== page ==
EPA to Host Public Meeting about the Mississippi Phosphates Corporation Site
On Feb. 11, 2017, EPA assumed temporary control of wastewater treatment operations at the former MPC fertilizer facility once the MPC Environmental Trust, which owns the property, ran out of funds. Currently, wastewater treatment is occurring at a rate of approximately 2,000,000 gallons per day. These actions are being taken in coordination with the Mississippi Department of Environmental Quality (MDEQ).
MPC is a former diammonium phosphate fertilizer plant that began operation in the 1950s. The facility ceased operations in December 2014 under Chapter 11 bankruptcy protection, leaving more than 700,000,000 gallons of low-pH, contaminated wastewater stored at the facility.
Since October 2015, the MPC Environmental Trust, under the direction of MDEQ, has owned and operated the phosphogypsum stack system (gypstack) and wastewater treatment systems at the former MPC facility. The MPC Environmental Trust was established in 2015 as part of the MPC bankruptcy proceedings.
The MPC Environmental Trust’s primary activities have been focused on the management, treatment, and discharge of impacted water at the Site which is generated solely through rainfall. Approximately $1,000,000 per month is required to maintain the facility due to the high volume of wastewater generated there that requires treatment (primarily precipitation and leachate). In January of 2017, the State of Mississippi added $500,000 from the State’s Pollution Emergency Fund to the MPC Environmental Trust, initially valued at approximately $12,000,000. These additional funds have since been exhausted, and the MPC Environmental Trust became insolvent on February 10, 2017.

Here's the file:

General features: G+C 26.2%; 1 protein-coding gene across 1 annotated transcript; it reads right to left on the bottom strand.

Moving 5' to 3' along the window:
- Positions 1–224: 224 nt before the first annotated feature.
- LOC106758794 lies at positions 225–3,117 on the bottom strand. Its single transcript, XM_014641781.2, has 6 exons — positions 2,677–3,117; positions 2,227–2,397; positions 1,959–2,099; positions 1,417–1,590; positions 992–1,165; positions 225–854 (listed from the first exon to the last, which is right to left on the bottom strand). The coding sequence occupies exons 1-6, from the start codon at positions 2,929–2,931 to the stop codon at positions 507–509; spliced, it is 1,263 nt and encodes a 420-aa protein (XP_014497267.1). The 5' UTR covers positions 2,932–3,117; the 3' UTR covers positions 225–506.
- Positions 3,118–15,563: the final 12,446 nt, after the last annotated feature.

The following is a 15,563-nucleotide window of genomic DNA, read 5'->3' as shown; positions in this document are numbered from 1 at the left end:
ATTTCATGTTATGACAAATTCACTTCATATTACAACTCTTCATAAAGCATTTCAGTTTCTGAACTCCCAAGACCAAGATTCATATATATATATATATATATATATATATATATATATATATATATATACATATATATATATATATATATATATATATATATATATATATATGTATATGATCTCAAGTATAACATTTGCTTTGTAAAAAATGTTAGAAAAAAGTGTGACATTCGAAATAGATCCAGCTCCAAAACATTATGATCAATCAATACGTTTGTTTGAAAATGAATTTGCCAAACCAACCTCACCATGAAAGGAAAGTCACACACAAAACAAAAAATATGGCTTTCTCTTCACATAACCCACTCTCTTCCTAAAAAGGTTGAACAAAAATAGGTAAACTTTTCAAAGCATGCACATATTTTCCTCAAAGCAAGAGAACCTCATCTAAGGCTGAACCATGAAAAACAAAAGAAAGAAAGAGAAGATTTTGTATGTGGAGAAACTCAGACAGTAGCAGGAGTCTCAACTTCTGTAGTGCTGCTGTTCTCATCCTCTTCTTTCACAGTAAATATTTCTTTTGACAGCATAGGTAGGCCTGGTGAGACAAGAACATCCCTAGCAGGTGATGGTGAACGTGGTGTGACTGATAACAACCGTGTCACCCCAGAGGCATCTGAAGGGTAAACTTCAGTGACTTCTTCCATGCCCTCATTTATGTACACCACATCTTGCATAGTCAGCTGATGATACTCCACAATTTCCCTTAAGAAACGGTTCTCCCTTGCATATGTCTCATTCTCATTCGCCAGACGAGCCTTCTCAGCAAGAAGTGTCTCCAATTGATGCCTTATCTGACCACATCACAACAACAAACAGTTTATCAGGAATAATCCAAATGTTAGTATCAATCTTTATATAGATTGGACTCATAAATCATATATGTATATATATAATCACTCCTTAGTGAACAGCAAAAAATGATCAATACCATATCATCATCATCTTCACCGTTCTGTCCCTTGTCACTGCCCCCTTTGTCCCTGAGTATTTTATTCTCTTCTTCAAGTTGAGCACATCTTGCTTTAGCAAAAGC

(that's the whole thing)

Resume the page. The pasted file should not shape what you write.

Prior to bankruptcy, MPC manufactured diammonium phosphate fertilizer (DAP) from phosphate rock which it received from ocean bound vessels, and from sulphur, which was piped to its facility from a neighboring oil refinery. In its production of DAP fertilizer, MPC generated a variety of solid and hazardous wastes, substances and pollutants and was regulated under a number of federal and state environmental statutes.
In the fertilizer manufacturing process, strong acids and ammonia were produced and handled, which if improperly discharged, can be highly toxic to fish and to other forms of marine life. DAP production also yields large quantities of phosphogypsum that was disposed in a large on-site surface impoundment referred to as a gypstack. The phosphogypsum in the gypstack contains heavy metals and its leachate is acidic (low pH).
Since manufacturing ceased at MPC, EPA Region 4, the U.S. Department of Justice and MDEQ have worked with multiple parties to negotiate a sale of the property with the objective of allowing for beneficial reuse of the facility. The measures taken by EPA will maintain environmental stability at MPC while negotiations continue.
This article has been republished from materials provided by the EPA. Note: material may have been edited for length and content. For further information, please contact the cited source.
Battling Flames Increases Firefighters’ Exposure to CarcinogensNews
Researchers have measured how much firefighters' exposure to carcinogens and other harmful compounds increases when fighting fires.READ MORE
Survival Trait Evolution Shown in 54 Million-Year-Old Sea TurtleNews
High-resolution analytical techniques of pigment, beta-keratin and muscle proteins from a 54 million-year-old sea turtle hatchling revealed that a pigment-based survival trait common to modern sea turtles evolved at least 54 million years ago.READ MORE
Natural Treatment Alternative to Formaldehyde Eliminates Germs From Hatching EggsNews
Hatching eggs in large-scale hatcheries are currently treated with formaldehyde to eliminate germs. Researchers have now developed a natural alternative.READ MORE